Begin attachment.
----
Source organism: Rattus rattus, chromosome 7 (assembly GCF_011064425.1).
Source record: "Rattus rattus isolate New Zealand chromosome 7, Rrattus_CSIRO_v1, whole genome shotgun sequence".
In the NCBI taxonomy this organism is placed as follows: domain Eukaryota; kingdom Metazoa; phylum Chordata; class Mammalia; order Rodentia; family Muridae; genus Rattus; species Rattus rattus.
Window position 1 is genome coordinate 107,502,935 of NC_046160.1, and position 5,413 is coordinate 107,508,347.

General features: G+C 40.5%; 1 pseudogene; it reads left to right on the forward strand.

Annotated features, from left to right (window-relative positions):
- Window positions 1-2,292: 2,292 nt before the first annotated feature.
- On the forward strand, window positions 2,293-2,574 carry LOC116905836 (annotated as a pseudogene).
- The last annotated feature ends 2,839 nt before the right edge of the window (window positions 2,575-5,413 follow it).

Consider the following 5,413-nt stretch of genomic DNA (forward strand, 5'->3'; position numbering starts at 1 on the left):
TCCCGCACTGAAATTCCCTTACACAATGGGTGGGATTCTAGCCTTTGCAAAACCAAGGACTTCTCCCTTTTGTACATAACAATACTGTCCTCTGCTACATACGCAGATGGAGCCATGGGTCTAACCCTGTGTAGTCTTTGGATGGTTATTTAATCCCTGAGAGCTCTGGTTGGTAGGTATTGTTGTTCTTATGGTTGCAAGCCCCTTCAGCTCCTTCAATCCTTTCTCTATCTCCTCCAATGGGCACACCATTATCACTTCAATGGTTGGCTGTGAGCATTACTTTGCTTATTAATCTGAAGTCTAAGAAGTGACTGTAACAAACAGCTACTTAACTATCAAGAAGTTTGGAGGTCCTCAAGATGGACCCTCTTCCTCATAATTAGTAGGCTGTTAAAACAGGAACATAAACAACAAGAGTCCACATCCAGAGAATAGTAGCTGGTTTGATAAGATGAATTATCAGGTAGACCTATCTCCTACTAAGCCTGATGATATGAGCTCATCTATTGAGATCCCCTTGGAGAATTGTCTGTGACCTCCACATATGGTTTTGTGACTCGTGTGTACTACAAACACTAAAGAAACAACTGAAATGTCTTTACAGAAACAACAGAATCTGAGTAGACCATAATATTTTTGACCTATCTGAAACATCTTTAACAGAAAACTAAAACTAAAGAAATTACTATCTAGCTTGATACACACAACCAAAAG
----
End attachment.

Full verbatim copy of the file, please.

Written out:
Source organism: Rattus rattus, chromosome 7 (assembly GCF_011064425.1).
Source record: "Rattus rattus isolate New Zealand chromosome 7, Rrattus_CSIRO_v1, whole genome shotgun sequence".
In the NCBI taxonomy this organism is placed as follows: domain Eukaryota; kingdom Metazoa; phylum Chordata; class Mammalia; order Rodentia; family Muridae; genus Rattus; species Rattus rattus.
Window position 1 is genome coordinate 107,502,935 of NC_046160.1, and position 5,413 is coordinate 107,508,347.

General features: G+C 40.5%; 1 pseudogene; it reads left to right on the forward strand.

Annotated features, from left to right (window-relative positions):
- Window positions 1-2,292: 2,292 nt before the first annotated feature.
- On the forward strand, window positions 2,293-2,574 carry LOC116905836 (annotated as a pseudogene).
- The last annotated feature ends 2,839 nt before the right edge of the window (window positions 2,575-5,413 follow it).

Consider the following 5,413-nt stretch of genomic DNA (forward strand, 5'->3'; position numbering starts at 1 on the left):
TCCCGCACTGAAATTCCCTTACACAATGGGTGGGATTCTAGCCTTTGCAAAACCAAGGACTTCTCCCTTTTGTACATAACAATACTGTCCTCTGCTACATACGCAGATGGAGCCATGGGTCTAACCCTGTGTAGTCTTTGGATGGTTATTTAATCCCTGAGAGCTCTGGTTGGTAGGTATTGTTGTTCTTATGGTTGCAAGCCCCTTCAGCTCCTTCAATCCTTTCTCTATCTCCTCCAATGGGCACACCATTATCACTTCAATGGTTGGCTGTGAGCATTACTTTGCTTATTAATCTGAAGTCTAAGAAGTGACTGTAACAAACAGCTACTTAACTATCAAGAAGTTTGGAGGTCCTCAAGATGGACCCTCTTCCTCATAATTAGTAGGCTGTTAAAACAGGAACATAAACAACAAGAGTCCACATCCAGAGAATAGTAGCTGGTTTGATAAGATGAATTATCAGGTAGACCTATCTCCTACTAAGCCTGATGATATGAGCTCATCTATTGAGATCCCCTTGGAGAATTGTCTGTGACCTCCACATATGGTTTTGTGACTCGTGTGTACTACAAACACTAAAGAAACAACTGAAATGTCTTTACAGAAACAACAGAATCTGAGTAGACCATAATATTTTTGACCTATCTGAAACATCTTTAACAGAAAACTAAAACTAAAGAAATTACTATCTAGCTTGATACACACAACCAAAAG